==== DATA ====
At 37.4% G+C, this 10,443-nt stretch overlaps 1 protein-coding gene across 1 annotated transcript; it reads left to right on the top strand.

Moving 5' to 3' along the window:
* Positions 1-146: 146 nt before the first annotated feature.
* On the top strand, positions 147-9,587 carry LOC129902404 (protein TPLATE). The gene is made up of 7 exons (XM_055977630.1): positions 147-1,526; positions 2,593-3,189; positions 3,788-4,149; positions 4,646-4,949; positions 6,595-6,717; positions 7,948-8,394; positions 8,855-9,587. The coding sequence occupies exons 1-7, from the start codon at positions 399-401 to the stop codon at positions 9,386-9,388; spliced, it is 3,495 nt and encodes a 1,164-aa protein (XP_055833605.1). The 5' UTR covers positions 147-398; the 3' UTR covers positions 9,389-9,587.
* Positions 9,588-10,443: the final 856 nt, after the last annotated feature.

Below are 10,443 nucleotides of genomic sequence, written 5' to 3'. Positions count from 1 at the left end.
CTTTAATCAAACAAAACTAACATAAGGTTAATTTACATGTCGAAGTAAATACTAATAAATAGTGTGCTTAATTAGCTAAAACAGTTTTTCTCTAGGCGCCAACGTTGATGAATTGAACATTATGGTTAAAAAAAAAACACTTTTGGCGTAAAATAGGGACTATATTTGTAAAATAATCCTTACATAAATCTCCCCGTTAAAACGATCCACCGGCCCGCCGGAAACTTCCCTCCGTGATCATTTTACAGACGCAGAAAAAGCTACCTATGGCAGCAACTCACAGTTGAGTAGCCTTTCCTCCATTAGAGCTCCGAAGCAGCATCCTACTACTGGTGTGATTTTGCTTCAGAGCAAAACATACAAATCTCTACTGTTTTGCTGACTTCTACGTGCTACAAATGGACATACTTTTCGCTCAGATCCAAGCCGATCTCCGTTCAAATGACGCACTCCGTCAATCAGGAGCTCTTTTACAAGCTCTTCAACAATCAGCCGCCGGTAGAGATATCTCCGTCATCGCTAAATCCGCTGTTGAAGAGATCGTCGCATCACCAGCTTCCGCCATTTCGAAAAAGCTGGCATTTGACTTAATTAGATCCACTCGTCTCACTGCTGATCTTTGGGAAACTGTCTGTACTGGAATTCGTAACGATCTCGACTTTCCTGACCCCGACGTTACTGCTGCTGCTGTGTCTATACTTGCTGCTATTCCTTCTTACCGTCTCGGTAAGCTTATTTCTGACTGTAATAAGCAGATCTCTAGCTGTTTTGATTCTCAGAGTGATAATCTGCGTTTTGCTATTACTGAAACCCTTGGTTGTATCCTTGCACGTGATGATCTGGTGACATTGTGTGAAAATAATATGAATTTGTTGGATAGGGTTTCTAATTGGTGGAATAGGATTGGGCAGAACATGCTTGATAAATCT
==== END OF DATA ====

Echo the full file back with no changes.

At 37.4% G+C, this 10,443-nt stretch overlaps 1 protein-coding gene across 1 annotated transcript; it reads left to right on the top strand.

Moving 5' to 3' along the window:
* Positions 1-146: 146 nt before the first annotated feature.
* On the top strand, positions 147-9,587 carry LOC129902404 (protein TPLATE). The gene is made up of 7 exons (XM_055977630.1): positions 147-1,526; positions 2,593-3,189; positions 3,788-4,149; positions 4,646-4,949; positions 6,595-6,717; positions 7,948-8,394; positions 8,855-9,587. The coding sequence occupies exons 1-7, from the start codon at positions 399-401 to the stop codon at positions 9,386-9,388; spliced, it is 3,495 nt and encodes a 1,164-aa protein (XP_055833605.1). The 5' UTR covers positions 147-398; the 3' UTR covers positions 9,389-9,587.
* Positions 9,588-10,443: the final 856 nt, after the last annotated feature.

Below are 10,443 nucleotides of genomic sequence, written 5' to 3'. Positions count from 1 at the left end.
CTTTAATCAAACAAAACTAACATAAGGTTAATTTACATGTCGAAGTAAATACTAATAAATAGTGTGCTTAATTAGCTAAAACAGTTTTTCTCTAGGCGCCAACGTTGATGAATTGAACATTATGGTTAAAAAAAAAACACTTTTGGCGTAAAATAGGGACTATATTTGTAAAATAATCCTTACATAAATCTCCCCGTTAAAACGATCCACCGGCCCGCCGGAAACTTCCCTCCGTGATCATTTTACAGACGCAGAAAAAGCTACCTATGGCAGCAACTCACAGTTGAGTAGCCTTTCCTCCATTAGAGCTCCGAAGCAGCATCCTACTACTGGTGTGATTTTGCTTCAGAGCAAAACATACAAATCTCTACTGTTTTGCTGACTTCTACGTGCTACAAATGGACATACTTTTCGCTCAGATCCAAGCCGATCTCCGTTCAAATGACGCACTCCGTCAATCAGGAGCTCTTTTACAAGCTCTTCAACAATCAGCCGCCGGTAGAGATATCTCCGTCATCGCTAAATCCGCTGTTGAAGAGATCGTCGCATCACCAGCTTCCGCCATTTCGAAAAAGCTGGCATTTGACTTAATTAGATCCACTCGTCTCACTGCTGATCTTTGGGAAACTGTCTGTACTGGAATTCGTAACGATCTCGACTTTCCTGACCCCGACGTTACTGCTGCTGCTGTGTCTATACTTGCTGCTATTCCTTCTTACCGTCTCGGTAAGCTTATTTCTGACTGTAATAAGCAGATCTCTAGCTGTTTTGATTCTCAGAGTGATAATCTGCGTTTTGCTATTACTGAAACCCTTGGTTGTATCCTTGCACGTGATGATCTGGTGACATTGTGTGAAAATAATATGAATTTGTTGGATAGGGTTTCTAATTGGTGGAATAGGATTGGGCAGAACATGCTTGATAAATCT